Forty years ago protests in Iran rolled over into a revolution. John Rose tells a tale of huge potential brutally suppressed.
The Iranian Revolution of February 1979 was one of the most startling events of the 20th century. This is true not just because of the almost total participation of the entire population in the active overthrow of the Shah, the dictatorial self-proclaimed monarch, but also because of the determination of the new regime to install what it described as an “Islamic Republic”.
Iran was, and remains, one of the world’s greatest oil producers. A popular Iranian nationalist leader, Mohammed Mossadeq, had been elected prime minister in 1951. He promptly nationalised Iran’s oil industry, which was 51 percent owned and controlled by the British. In 1953 a British and American organised coup overthrew Mossadeq and placed the Shah in power to protect Western oil interests.
The Shah stabilised his rule with the notorious secret police torture and execution squad, SAVAK. The nationalists from Mossadeq’s National Front party and the left, especially the Tudeh Communist Party, were crushed. At the same time the Shah fancied himself as a “moderniser”. In the 1960s, using Iran’s vast oil revenues, he launched his “White Revolution” — an ambitious industrialisation programme. As the Shah readily admitted, the White Revolution was designed “to pre-empt ‘Red Revolution’ from below”.
It backfired. It massively expanded a modern and combative working class. And it provoked two traditional and conservative bastions of Iranian society, the mosques and the bazaars. In 1963 the religious leader Ayatollah Khomeini made a name for himself by opposing the White Revolution, publicly denouncing the Shah’s dependency on the US and Israel and the ostentatious squandering of Iran’s resources. The Shah accused Khomeini of transforming a religious procession into a violent street protest and forced him into exile.
Although Khomeini never admitted it, he owed an enormous debt to a left wing Islamist scholar, Ali Shariati.
Aged only 44, Shariati died suddenly in 1977, almost certainly murdered by SAVAK. By then he was a household name in Iran. Ervand Abrahamian, one of the revolution’s most authoritative historians, argues that for Shariati, Shia Islam was a revolutionary creed resisting all forms of oppression — feudalism, capitalism, imperialism: “The Prophet Muhammad had been sent not just to establish a new religion but…a classless utopia.”
When the street demonstrations against the Shah erupted in late 1977, Shariati’s influence on the slogans of Khomeini and his supporters was unmistakeable: “Islam belongs to the oppressed, not to the oppressors”, “Islam represents the slum-dwellers, not the palace-dwellers”, “Islam is not the opiate of the masses”, “The poor die for the revolution, the rich plot against the revolution”, “The oppressed of the world, unite”, “Neither East nor West, but Islam”, “We are for Islam, not for capitalism and feudalism”, “Islam will eliminate class differences.”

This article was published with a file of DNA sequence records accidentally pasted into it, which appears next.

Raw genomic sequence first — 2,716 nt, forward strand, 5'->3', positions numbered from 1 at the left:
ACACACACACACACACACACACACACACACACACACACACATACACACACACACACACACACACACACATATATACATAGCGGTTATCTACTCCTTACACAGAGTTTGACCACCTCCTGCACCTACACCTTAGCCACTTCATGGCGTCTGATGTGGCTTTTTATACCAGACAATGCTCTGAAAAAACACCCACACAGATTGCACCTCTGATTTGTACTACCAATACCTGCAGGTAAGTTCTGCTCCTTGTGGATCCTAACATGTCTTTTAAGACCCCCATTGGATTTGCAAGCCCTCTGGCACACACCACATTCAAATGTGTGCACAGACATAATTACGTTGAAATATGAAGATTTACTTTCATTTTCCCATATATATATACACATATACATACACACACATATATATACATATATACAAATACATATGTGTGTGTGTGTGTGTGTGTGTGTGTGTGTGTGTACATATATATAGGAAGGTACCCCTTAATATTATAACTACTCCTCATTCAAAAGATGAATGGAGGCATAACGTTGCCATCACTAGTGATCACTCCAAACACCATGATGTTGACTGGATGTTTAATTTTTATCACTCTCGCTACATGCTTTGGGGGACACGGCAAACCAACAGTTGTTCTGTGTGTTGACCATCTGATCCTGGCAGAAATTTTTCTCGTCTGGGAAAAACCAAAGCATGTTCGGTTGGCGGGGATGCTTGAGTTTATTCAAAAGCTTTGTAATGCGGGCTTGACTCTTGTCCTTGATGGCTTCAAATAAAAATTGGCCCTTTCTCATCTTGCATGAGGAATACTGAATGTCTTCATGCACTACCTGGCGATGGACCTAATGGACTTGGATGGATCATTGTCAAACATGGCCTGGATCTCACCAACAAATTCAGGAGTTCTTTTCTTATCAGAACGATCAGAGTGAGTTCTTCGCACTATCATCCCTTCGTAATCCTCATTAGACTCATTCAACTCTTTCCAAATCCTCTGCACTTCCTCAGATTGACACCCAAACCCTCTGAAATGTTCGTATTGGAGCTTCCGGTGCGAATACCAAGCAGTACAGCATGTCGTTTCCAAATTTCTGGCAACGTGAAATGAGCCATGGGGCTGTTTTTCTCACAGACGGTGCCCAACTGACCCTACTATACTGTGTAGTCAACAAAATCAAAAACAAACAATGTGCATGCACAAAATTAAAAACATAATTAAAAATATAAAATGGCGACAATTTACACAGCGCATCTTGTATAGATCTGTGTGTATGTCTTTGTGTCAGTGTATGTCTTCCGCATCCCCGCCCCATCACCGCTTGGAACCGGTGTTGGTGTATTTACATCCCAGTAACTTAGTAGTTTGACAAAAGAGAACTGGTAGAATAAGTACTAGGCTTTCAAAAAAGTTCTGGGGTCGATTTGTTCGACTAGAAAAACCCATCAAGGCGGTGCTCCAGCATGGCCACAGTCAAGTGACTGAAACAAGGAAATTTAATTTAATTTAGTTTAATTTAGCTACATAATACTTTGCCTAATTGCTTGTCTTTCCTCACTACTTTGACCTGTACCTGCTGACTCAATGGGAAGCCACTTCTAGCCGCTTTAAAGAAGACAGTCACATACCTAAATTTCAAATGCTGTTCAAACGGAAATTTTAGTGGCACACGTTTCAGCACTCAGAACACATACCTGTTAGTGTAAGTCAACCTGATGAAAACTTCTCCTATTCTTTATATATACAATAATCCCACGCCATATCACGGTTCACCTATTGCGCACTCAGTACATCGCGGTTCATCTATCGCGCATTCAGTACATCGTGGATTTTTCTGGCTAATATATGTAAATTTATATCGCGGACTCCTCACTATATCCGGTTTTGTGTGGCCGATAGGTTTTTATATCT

In October 1978, the street demonstrations turned into a massive strike movement of public and private sector workers, led by the oil workers. Oil workers’ strikes were closing down production on the oil fields and in the refineries, raising openly political demands: end martial law; release political prisoners; Iranianise the oil industry; dissolve SAVAK; and a demand which would have unforeseen lasting implications — end discrimination against women employees. The Washington Post reported the strikes as the greatest single threat to the Shah’s survival: “Oil became a key transmitter of revolutionary consciousness.”
Khomeini intervened from Paris, where he had been living, to take control of the oil strikes. He built a political alliance with some of the key cadres from the Mossadeq nationalist era with roots in the oil industry. The Shah was forced to negotiate and make major concessions. Within months he was forced to flee.
Millions took to the streets to greet Khomeini when he arrived home. But almost immediately he faced a potentially explosive development — workers’ shoras or councils.
What were the shoras? Iranian-American scholar Asef Bayat explains:
“The councils by their executive committees were directly elected and were subject to recall at any time by the members. The committees were accountable to general assemblies, and their members were not paid any extra salary for their positions on the committee. Almost all workers in a unit would attend meetings in which heated debates would take place on issues concerning the running of the workplace. Shoras had a dramatic effect on the way workers conceptualised society, authority, and their social position in the society at large…the workers were involved in a learning process. During the last 30 years, democratic institutions had been almost totally non-existent. The councils established a nascent democratic tradition and culture.”
Several left wing political organisations began to root themselves in the shoras. The most important were the Tudeh Communist Party and the former guerrilla organisations — the secular Fedayeen, the left wing Islamic Mujahideen (today degenerated into a pro-US cult), and the Maoist Peykar group. One Western news agency, Associated Press, reported from the shora at the world’s largest oil refinery, Abadan, in the oil-rich southern Iranian province of Khurzestan. The oil workers demanded: